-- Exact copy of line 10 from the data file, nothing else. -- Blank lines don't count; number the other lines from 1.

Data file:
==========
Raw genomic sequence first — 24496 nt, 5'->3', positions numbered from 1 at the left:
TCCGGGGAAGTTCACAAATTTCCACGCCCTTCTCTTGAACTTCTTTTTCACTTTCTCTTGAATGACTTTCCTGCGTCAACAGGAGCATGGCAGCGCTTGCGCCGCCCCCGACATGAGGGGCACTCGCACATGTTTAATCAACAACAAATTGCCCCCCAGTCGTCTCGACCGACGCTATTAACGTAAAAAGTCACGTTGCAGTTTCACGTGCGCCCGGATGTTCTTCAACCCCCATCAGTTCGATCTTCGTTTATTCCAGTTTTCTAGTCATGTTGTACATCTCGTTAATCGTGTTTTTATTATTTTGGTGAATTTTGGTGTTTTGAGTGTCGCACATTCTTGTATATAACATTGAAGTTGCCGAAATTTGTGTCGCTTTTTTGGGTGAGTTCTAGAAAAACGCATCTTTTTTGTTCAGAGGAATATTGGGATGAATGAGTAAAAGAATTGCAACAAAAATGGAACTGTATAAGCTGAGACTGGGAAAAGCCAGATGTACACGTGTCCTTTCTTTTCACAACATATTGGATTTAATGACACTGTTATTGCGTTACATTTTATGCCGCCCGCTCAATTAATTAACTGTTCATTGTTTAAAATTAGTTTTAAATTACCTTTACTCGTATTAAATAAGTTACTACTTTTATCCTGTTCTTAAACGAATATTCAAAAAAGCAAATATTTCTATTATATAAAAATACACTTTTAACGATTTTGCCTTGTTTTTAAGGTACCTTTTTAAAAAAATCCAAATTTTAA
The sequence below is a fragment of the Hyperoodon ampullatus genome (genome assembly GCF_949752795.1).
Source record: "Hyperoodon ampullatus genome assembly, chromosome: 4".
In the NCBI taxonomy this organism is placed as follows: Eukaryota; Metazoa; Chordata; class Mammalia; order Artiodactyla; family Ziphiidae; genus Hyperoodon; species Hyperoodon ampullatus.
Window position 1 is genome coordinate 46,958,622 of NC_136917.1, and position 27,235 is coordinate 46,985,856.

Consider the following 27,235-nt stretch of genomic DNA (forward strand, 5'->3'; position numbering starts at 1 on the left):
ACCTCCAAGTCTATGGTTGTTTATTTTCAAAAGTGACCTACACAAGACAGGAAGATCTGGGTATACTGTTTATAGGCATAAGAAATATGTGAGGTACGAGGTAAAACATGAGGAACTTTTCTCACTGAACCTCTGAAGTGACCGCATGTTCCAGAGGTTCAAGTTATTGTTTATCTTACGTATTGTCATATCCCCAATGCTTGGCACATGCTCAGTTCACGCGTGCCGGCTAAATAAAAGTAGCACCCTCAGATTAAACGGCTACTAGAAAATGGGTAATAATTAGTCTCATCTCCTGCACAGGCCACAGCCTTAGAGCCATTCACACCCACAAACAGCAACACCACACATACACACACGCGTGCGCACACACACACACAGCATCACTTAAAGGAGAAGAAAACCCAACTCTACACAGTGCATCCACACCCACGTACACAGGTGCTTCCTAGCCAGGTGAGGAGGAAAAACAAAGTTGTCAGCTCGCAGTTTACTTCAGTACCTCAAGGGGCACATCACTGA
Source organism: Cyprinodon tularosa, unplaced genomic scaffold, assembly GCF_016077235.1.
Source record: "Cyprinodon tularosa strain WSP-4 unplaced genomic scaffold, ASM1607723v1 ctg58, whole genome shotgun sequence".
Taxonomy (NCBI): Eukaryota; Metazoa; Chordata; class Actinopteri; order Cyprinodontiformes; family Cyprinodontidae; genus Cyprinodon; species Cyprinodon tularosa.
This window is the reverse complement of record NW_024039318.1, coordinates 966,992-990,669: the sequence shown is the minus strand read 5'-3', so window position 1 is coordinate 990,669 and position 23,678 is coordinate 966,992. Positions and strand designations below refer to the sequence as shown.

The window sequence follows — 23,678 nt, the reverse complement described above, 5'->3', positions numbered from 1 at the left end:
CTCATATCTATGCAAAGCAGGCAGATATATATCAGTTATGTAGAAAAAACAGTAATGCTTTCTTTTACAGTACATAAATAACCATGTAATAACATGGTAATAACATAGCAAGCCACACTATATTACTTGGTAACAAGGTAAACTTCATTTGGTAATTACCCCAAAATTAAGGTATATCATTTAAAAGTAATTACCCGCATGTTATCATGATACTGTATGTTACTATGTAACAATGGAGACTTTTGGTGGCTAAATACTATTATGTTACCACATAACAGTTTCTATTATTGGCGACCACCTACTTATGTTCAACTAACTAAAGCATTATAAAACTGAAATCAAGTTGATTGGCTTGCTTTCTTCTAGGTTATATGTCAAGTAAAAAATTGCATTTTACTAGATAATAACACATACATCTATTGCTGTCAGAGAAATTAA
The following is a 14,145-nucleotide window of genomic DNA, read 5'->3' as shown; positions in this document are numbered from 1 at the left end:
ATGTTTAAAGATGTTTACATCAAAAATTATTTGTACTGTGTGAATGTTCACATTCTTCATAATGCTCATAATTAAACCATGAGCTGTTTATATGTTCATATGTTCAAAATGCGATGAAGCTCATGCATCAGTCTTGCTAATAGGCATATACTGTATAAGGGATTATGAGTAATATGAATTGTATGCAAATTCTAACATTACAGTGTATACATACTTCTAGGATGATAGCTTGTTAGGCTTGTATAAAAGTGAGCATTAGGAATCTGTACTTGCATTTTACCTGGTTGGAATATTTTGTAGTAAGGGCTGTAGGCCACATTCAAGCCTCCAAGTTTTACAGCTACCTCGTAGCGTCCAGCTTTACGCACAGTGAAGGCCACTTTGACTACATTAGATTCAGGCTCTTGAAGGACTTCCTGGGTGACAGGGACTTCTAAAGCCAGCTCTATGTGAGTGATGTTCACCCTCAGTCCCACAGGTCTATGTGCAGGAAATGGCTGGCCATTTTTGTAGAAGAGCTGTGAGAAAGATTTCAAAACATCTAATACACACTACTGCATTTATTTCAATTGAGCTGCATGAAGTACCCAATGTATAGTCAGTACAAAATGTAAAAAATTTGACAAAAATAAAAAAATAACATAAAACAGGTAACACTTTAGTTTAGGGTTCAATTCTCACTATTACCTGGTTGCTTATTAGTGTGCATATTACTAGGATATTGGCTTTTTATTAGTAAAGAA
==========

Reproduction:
Source record: "Cyprinodon tularosa strain WSP-4 unplaced genomic scaffold, ASM1607723v1 ctg58, whole genome shotgun sequence".